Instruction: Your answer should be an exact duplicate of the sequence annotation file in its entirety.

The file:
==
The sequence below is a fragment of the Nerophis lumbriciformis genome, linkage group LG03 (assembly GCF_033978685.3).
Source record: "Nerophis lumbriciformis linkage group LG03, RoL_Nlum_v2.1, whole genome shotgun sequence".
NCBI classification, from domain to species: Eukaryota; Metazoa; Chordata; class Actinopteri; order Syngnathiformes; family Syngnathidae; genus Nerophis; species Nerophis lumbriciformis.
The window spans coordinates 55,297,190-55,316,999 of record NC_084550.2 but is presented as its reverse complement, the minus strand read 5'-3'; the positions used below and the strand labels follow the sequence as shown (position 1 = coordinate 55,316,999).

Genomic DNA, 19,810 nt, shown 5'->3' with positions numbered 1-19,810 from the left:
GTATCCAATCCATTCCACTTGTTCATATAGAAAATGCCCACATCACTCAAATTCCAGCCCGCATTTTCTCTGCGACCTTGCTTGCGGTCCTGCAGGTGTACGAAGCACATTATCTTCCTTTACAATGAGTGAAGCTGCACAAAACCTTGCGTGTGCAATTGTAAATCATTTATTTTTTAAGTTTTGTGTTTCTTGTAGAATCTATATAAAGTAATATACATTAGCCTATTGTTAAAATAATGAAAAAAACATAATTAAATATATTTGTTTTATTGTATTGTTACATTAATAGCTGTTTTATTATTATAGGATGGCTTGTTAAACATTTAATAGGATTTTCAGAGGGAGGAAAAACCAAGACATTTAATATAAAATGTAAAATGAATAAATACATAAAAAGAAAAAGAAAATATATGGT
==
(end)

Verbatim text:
The sequence below is a fragment of the Nerophis lumbriciformis genome, linkage group LG03 (assembly GCF_033978685.3).
Source record: "Nerophis lumbriciformis linkage group LG03, RoL_Nlum_v2.1, whole genome shotgun sequence".
NCBI classification, from domain to species: Eukaryota; Metazoa; Chordata; class Actinopteri; order Syngnathiformes; family Syngnathidae; genus Nerophis; species Nerophis lumbriciformis.
The window spans coordinates 55,297,190-55,316,999 of record NC_084550.2 but is presented as its reverse complement, the minus strand read 5'-3'; the positions used below and the strand labels follow the sequence as shown (position 1 = coordinate 55,316,999).

Genomic DNA, 19,810 nt, shown 5'->3' with positions numbered 1-19,810 from the left:
GTATCCAATCCATTCCACTTGTTCATATAGAAAATGCCCACATCACTCAAATTCCAGCCCGCATTTTCTCTGCGACCTTGCTTGCGGTCCTGCAGGTGTACGAAGCACATTATCTTCCTTTACAATGAGTGAAGCTGCACAAAACCTTGCGTGTGCAATTGTAAATCATTTATTTTTTAAGTTTTGTGTTTCTTGTAGAATCTATATAAAGTAATATACATTAGCCTATTGTTAAAATAATGAAAAAAACATAATTAAATATATTTGTTTTATTGTATTGTTACATTAATAGCTGTTTTATTATTATAGGATGGCTTGTTAAACATTTAATAGGATTTTCAGAGGGAGGAAAAACCAAGACATTTAATATAAAATGTAAAATGAATAAATACATAAAAAGAAAAAGAAAATATATGGT